Well, our tool will give you the ability to see how your time is utilized, but it won’t tell you this unless you log all of your time. Billable and unbillable.
Don’t worry, we’re going to make it super easy to do all of that, so it won’t be a pain.
In reading Free Prize Inside!, I ran across a paragraph about Henry Ford. I’ll quote below from the Wikipedia article.
Ford astonished the world in 1914 by offering a $5 a day wage that more than doubled the rate of most of his workers. The move proved hugely profitable. Instead of constant turnover of employees, the best mechanics in Detroit flocked to Ford, bringing in their human capital and expertise, raising productivity, and lowering training costs.
What strikes me most about this tactic is that it goes against everything you would think works. Raising the pay rate of your employees to more than double their current rate — that has failure written all over it.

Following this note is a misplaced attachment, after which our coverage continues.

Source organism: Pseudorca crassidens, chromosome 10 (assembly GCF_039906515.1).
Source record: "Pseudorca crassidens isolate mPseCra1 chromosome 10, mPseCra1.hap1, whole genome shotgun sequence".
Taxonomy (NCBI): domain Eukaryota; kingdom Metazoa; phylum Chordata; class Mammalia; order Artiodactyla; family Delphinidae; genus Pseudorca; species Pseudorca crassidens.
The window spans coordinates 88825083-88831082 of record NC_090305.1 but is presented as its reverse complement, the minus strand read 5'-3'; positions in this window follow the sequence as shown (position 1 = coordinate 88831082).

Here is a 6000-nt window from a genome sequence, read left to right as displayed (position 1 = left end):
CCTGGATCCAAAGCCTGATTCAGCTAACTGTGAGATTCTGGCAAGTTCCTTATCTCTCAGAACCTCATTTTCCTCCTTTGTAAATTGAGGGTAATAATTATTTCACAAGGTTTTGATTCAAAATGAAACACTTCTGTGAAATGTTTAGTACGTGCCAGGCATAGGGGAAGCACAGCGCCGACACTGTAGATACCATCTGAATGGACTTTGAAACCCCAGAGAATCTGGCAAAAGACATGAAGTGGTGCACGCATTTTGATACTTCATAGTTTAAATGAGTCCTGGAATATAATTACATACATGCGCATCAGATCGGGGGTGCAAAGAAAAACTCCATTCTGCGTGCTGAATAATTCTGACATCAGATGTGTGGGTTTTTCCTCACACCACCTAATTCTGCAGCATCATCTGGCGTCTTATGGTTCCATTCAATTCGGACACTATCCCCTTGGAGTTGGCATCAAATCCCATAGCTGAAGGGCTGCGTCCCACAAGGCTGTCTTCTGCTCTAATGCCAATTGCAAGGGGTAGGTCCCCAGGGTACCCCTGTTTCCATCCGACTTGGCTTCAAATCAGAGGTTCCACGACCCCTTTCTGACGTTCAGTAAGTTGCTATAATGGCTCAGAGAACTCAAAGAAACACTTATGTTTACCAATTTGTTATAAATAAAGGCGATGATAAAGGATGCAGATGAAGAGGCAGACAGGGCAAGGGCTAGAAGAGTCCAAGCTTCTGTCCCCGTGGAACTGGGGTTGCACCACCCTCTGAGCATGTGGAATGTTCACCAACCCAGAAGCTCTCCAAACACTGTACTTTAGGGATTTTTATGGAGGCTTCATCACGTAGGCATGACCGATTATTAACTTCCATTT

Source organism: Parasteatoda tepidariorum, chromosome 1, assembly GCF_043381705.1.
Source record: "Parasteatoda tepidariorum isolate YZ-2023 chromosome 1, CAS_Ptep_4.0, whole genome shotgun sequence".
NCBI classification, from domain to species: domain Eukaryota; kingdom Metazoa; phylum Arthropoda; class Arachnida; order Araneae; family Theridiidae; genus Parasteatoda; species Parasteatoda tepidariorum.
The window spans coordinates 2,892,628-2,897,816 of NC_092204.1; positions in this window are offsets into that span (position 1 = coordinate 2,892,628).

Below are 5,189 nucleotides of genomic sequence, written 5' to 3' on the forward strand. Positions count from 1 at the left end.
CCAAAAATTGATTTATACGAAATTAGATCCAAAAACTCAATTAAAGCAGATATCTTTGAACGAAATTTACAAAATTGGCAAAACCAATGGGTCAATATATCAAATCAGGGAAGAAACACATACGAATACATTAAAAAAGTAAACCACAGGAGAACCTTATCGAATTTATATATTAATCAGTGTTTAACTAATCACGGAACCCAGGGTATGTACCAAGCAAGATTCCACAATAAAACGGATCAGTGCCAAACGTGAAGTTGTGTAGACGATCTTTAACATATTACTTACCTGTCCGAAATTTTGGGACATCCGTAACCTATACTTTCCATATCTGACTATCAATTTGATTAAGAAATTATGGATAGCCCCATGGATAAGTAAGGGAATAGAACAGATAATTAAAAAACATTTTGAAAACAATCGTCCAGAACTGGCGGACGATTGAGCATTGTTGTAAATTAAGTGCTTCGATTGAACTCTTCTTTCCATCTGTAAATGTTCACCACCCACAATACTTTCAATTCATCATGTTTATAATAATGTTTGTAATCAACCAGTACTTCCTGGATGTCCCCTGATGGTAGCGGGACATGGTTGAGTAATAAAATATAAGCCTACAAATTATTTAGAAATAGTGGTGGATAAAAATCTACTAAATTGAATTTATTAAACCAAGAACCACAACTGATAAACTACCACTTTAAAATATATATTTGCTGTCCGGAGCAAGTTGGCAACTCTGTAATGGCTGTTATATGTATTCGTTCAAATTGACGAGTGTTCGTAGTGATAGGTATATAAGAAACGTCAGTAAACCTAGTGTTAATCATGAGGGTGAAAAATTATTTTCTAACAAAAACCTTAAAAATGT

However, on closer examination, it had this effect:
- Created massive interest and desire to work at Ford Motor Company.
- Drove employees to work harder and produce more, because they knew there were 100 people that could fill their position.
- Generated a lot of interest in Ford Motor Company.
- Enabled Ford workers to afford the cars they were producing.
Ford’s innovation is a fascinating look at how one company maximized the productivity of their workforce. It’s a good use of time.
Our product is going to be really cool! We believe we have some truly innovative offerings that nobody has and will be the driving force behind why people choose our product.
Too bad I can’t share them with you!